For Children With Allergies, Reading Food Labels Is Crucial
It's estimated that one in every 13 children in the United States has a food allergy. Food allergy reactions can range from a rash to respiratory distress and even death. The uncertainty of how a child will react when exposed to food allergens is a great concern for parents.
"It's impossible to know how a child will react to a food allergen. Just because the child had a mild reaction before doesn't mean it won't be more severe the next time," says Joyce Rabbat, MD, medical director of the pediatric allergy division at Loyola University Health System and an assistant professor in the department of pediatrics and division of allergy and immunology at Loyola University Chicago Stritch School of Medicine.
Rabbat says avoiding the allergen is extremely important for a child with a food allergy and reading food labels is crucial for keeping the child safe.
"Avoidance is the mainstay of treatment. For a child who's allergic, ingesting even a small amount of the allergen could result in an allergic reaction. This is why becoming familiar with what to recognize on food labels is of utmost importance," Rabbat says.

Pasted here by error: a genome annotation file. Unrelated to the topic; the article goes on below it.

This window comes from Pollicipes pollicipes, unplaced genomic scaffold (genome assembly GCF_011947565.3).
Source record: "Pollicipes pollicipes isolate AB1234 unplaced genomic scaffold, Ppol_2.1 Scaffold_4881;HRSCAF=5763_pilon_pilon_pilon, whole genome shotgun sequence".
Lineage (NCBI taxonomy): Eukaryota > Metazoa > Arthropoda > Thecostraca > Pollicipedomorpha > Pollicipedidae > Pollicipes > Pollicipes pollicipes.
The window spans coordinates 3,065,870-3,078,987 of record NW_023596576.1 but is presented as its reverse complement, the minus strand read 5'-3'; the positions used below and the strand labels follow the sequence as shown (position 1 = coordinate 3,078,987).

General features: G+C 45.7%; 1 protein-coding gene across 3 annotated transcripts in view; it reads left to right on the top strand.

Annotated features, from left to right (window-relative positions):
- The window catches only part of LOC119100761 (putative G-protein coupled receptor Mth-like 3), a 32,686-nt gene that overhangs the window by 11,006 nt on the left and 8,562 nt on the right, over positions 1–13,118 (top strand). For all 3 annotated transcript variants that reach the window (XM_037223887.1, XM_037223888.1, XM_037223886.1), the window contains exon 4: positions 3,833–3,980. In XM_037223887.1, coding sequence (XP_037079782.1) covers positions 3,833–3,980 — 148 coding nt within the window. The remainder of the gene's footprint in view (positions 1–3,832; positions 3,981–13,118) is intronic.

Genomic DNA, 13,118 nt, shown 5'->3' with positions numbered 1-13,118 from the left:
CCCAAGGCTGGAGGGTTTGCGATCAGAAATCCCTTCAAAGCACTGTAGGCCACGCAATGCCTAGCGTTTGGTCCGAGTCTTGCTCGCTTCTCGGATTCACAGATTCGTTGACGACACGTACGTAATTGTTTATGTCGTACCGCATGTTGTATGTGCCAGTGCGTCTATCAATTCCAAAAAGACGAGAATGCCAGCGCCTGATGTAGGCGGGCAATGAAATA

Though a 2004 law mandated that food labels list major food allergens, not all possible allergens need to be listed. The only food allergens that must be listed are milk, eggs, soybean, wheat, peanuts, tree nuts, fish, and shellfish.
"Any food not on the list doesn't have to be listed on food labels. In addition, manufacturers aren't required to list possible cross-contact or cross-contamination of the food with allergens. Many will print these potential cross contaminates, though this isn't required by law. It's important for parents to be vigilant," Rabbat adds.
Rabbat also notes that ingredients usually are listed in order of quantity.
"The first few ingredients are the main ingredients represented in higher quantities. This is important because every child has a threshold of reactivity; in select cases, patients may tolerate small quantities of the food. But if too much is ingested, they may react. It's important to discuss food allergen avoidance with your allergist, to determine what's safe for an individual to eat, and what to avoid."
— Source: Loyola University Health System